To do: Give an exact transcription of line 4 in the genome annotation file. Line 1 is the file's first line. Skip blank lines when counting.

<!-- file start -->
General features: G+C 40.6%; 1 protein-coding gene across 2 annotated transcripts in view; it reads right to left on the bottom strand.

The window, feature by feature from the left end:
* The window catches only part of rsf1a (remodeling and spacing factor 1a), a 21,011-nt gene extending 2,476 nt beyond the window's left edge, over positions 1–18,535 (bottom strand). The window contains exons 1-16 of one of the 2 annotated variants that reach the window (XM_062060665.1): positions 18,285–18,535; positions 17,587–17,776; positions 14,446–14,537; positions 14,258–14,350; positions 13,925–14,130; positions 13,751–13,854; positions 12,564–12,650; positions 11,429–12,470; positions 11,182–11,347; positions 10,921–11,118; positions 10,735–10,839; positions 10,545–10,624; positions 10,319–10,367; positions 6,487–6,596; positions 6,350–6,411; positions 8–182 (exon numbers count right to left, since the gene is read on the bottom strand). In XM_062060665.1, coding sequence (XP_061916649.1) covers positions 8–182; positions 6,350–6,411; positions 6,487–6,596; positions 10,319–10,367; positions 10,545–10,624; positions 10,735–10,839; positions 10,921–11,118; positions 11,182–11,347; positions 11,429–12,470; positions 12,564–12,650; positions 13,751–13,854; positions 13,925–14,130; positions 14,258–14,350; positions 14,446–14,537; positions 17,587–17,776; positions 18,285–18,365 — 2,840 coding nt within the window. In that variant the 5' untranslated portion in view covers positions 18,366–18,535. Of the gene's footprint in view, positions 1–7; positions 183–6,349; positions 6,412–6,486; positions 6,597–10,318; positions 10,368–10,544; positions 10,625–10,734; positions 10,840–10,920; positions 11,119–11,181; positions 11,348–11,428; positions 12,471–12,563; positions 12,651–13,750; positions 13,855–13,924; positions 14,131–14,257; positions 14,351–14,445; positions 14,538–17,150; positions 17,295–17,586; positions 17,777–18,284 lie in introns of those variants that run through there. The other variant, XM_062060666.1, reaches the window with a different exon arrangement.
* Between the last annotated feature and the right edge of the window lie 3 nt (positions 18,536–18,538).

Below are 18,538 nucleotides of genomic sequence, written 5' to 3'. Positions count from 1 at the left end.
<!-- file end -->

* Between the last annotated feature and the right edge of the window lie 3 nt (positions 18,536–18,538).